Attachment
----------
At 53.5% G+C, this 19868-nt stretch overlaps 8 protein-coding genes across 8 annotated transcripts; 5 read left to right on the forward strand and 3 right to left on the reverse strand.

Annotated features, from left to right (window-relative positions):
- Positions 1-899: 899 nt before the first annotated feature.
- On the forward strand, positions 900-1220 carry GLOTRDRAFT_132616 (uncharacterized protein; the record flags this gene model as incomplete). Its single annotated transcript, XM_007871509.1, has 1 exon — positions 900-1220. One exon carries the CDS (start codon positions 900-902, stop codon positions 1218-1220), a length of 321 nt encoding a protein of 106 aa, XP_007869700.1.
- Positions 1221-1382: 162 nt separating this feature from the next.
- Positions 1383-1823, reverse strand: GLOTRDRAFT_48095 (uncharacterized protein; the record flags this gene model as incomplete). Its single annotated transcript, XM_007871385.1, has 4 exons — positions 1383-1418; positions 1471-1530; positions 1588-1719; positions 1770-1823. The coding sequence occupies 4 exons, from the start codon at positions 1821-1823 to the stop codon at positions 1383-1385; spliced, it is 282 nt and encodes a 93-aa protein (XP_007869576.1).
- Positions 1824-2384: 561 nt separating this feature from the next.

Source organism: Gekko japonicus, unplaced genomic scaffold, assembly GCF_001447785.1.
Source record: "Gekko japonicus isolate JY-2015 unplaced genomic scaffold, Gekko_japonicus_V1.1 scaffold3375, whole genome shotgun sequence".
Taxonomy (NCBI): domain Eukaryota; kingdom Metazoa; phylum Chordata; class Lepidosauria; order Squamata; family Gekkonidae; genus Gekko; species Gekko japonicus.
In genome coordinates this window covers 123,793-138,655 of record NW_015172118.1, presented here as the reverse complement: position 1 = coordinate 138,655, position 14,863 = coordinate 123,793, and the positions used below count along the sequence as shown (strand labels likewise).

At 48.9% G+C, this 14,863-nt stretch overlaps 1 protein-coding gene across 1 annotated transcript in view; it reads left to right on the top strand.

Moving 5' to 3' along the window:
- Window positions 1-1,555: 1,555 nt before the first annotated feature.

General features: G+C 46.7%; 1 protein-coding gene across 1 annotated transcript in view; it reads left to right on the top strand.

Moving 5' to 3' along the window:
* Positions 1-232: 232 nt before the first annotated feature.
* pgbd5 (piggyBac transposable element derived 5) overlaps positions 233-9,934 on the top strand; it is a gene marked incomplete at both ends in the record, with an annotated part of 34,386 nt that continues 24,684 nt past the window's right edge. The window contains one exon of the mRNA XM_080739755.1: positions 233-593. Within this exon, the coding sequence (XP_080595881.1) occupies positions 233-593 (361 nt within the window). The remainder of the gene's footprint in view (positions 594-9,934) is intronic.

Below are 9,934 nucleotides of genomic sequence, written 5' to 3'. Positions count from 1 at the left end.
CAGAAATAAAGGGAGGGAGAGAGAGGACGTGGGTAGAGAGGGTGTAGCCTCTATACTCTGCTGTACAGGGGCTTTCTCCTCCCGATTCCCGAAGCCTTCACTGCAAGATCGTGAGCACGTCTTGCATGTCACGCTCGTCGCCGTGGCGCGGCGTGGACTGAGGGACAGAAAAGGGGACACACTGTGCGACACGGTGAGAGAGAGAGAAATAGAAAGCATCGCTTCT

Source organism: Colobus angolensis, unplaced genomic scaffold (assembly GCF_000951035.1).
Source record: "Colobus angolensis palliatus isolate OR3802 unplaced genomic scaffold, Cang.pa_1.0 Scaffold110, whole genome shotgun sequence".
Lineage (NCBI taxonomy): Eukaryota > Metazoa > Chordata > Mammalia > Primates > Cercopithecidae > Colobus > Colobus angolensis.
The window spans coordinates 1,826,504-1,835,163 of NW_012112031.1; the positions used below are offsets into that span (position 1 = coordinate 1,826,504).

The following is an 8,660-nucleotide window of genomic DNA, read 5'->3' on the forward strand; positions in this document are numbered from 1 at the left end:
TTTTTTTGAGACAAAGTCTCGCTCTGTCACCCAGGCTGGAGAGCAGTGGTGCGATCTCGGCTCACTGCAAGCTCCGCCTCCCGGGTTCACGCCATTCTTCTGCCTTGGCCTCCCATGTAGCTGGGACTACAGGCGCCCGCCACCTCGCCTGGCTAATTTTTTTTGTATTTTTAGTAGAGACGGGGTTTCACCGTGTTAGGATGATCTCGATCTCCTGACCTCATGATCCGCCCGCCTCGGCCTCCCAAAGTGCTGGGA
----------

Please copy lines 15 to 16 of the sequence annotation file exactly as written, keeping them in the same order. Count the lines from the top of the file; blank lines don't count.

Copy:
General features: G+C 46.7%; 1 protein-coding gene across 1 annotated transcript in view; it reads left to right on the top strand.

Moving 5' to 3' along the window: